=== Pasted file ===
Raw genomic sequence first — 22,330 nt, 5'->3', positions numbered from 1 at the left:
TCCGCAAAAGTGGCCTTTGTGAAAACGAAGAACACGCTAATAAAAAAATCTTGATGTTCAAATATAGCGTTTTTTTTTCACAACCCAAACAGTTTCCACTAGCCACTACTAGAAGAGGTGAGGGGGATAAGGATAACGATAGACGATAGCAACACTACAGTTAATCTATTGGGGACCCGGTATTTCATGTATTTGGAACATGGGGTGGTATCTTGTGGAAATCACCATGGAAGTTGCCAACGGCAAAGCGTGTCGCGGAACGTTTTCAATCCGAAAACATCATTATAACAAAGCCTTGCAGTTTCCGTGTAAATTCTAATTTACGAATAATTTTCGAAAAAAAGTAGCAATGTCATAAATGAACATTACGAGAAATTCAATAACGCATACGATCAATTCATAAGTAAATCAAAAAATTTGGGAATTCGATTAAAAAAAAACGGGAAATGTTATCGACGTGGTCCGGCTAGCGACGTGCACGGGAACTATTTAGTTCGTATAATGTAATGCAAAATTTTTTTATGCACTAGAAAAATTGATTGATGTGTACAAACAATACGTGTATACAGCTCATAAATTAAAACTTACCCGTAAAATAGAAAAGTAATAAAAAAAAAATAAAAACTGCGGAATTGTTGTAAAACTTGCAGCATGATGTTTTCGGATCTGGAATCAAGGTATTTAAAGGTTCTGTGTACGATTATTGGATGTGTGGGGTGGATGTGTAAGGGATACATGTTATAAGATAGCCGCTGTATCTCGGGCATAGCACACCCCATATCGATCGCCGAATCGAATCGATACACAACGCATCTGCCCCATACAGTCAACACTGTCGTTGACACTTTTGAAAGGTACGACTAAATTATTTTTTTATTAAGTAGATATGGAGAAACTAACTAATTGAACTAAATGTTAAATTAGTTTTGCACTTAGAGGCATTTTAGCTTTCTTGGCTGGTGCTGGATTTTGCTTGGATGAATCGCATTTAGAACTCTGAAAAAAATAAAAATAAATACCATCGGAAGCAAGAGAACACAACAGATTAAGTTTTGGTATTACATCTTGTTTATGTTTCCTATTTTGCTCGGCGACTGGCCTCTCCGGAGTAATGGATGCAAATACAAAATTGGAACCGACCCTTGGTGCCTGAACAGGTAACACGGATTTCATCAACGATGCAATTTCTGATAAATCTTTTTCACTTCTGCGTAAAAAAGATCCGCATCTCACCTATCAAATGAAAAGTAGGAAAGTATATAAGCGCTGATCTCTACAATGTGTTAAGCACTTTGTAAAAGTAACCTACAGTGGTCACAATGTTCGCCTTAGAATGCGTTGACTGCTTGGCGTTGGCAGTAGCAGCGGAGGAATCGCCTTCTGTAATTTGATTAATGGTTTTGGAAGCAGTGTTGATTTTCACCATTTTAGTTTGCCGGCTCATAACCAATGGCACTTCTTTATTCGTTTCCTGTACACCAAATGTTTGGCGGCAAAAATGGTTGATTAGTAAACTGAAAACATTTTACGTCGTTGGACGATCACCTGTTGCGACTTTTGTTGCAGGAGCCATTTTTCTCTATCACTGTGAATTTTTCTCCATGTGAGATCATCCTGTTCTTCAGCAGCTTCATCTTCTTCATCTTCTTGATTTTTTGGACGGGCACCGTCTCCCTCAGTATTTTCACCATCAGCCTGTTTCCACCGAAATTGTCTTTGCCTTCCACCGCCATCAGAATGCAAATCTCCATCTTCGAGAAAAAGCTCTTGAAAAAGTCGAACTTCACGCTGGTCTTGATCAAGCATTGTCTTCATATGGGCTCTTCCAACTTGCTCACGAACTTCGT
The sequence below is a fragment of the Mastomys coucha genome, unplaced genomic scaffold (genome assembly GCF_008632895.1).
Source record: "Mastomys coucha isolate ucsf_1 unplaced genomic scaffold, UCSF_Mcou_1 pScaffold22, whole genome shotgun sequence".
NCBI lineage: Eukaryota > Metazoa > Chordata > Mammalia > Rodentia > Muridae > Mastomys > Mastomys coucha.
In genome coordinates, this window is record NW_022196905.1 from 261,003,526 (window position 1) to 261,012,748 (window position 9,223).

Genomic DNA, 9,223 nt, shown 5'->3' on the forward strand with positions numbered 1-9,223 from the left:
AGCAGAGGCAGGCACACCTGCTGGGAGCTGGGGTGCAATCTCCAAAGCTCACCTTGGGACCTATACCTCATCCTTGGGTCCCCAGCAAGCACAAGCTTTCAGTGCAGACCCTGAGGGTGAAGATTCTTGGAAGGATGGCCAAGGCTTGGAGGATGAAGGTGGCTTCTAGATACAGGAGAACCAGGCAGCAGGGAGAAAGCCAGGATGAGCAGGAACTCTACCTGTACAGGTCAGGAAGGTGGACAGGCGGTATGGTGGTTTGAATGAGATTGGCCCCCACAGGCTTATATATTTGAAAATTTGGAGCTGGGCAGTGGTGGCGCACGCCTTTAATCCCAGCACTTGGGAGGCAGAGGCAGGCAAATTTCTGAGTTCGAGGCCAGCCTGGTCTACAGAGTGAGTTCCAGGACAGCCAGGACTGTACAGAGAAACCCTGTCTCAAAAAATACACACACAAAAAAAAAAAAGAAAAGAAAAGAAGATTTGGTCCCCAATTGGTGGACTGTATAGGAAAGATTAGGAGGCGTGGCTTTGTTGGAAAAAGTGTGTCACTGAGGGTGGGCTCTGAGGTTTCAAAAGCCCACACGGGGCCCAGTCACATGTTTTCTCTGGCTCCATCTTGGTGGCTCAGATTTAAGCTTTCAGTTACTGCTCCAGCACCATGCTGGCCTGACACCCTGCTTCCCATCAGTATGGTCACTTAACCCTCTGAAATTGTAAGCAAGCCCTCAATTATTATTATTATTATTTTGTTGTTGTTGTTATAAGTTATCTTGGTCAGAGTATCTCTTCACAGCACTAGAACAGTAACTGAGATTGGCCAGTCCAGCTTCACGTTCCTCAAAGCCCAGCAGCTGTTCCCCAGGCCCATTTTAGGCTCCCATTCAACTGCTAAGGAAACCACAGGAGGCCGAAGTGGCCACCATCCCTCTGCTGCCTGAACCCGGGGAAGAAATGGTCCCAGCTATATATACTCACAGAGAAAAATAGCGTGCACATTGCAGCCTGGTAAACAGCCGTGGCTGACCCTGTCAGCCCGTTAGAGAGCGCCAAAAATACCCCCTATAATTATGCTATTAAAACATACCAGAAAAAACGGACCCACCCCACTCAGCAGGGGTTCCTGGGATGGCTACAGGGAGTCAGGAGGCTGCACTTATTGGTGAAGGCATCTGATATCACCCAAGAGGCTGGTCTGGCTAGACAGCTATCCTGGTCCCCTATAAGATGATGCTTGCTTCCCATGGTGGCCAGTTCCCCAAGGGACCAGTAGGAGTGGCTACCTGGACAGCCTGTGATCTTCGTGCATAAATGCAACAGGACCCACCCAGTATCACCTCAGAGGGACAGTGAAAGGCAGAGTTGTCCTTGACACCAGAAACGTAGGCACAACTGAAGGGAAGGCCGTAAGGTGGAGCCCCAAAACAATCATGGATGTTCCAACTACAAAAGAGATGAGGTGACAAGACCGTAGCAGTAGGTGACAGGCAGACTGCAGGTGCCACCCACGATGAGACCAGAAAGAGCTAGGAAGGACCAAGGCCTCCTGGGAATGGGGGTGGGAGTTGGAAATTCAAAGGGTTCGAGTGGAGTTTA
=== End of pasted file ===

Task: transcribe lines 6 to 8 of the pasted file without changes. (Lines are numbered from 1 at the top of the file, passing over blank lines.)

In genome coordinates, this window is record NW_022196905.1 from 261,003,526 (window position 1) to 261,012,748 (window position 9,223).

Genomic DNA, 9,223 nt, shown 5'->3' on the forward strand with positions numbered 1-9,223 from the left:
AGCAGAGGCAGGCACACCTGCTGGGAGCTGGGGTGCAATCTCCAAAGCTCACCTTGGGACCTATACCTCATCCTTGGGTCCCCAGCAAGCACAAGCTTTCAGTGCAGACCCTGAGGGTGAAGATTCTTGGAAGGATGGCCAAGGCTTGGAGGATGAAGGTGGCTTCTAGATACAGGAGAACCAGGCAGCAGGGAGAAAGCCAGGATGAGCAGGAACTCTACCTGTACAGGTCAGGAAGGTGGACAGGCGGTATGGTGGTTTGAATGAGATTGGCCCCCACAGGCTTATATATTTGAAAATTTGGAGCTGGGCAGTGGTGGCGCACGCCTTTAATCCCAGCACTTGGGAGGCAGAGGCAGGCAAATTTCTGAGTTCGAGGCCAGCCTGGTCTACAGAGTGAGTTCCAGGACAGCCAGGACTGTACAGAGAAACCCTGTCTCAAAAAATACACACACAAAAAAAAAAAAGAAAAGAAAAGAAGATTTGGTCCCCAATTGGTGGACTGTATAGGAAAGATTAGGAGGCGTGGCTTTGTTGGAAAAAGTGTGTCACTGAGGGTGGGCTCTGAGGTTTCAAAAGCCCACACGGGGCCCAGTCACATGTTTTCTCTGGCTCCATCTTGGTGGCTCAGATTTAAGCTTTCAGTTACTGCTCCAGCACCATGCTGGCCTGACACCCTGCTTCCCATCAGTATGGTCACTTAACCCTCTGAAATTGTAAGCAAGCCCTCAATTATTATTATTATTATTTTGTTGTTGTTGTTATAAGTTATCTTGGTCAGAGTATCTCTTCACAGCACTAGAACAGTAACTGAGATTGGCCAGTCCAGCTTCACGTTCCTCAAAGCCCAGCAGCTGTTCCCCAGGCCCATTTTAGGCTCCCATTCAACTGCTAAGGAAACCACAGGAGGCCGAAGTGGCCACCATCCCTCTGCTGCCTGAACCCGGGGAAGAAATGGTCCCAGCTATATATACTCACAGAGAAAAATAGCGTGCACATTGCAGCCTGGTAAACAGCCGTGGCTGACCCTGTCAGCCCGTTAGAGAGCGCCAAAAATACCCCCTATAATTATGCTATTAAAACATACCAGAAAAAACGGACCCACCCCACTCAGCAGGGGTTCCTGGGATGGCTACAGGGAGTCAGGAGGCTGCACTTATTGGTGAAGGCATCTGATATCACCCAAGAGGCTGGTCTGGCTAGACAGCTATCCTGGTCCCCTATAAGATGATGCTTGCTTCCCATGGTGGCCAGTTCCCCAAGGGACCAGTAGGAGTGGCTACCTGGACAGCCTGTGATCTTCGTGCATAAATGCAACAGGACCCACCCAGTATCACCTCAGAGGGACAGTGAAAGGCAGAGTTGTCCTTGACACCAGAAACGTAGGCACAACTGAAGGGAAGGCCGTAAGGTGGAGCCCCAAAACAATCATGGATGTTCCAACTACAAAAGAGATGAGGTGACAAGACCGTAGCAGTAGGTGACAGGCAGACTGCAGGTGCCACCCACGATGAGACCAGAAAGAGCTAGGAAGGACCAAGGCCTCCTGGGAATGGGGGTGGGAGTTGGAAATTCAAAGGGTTCGAGTGGAGTTTA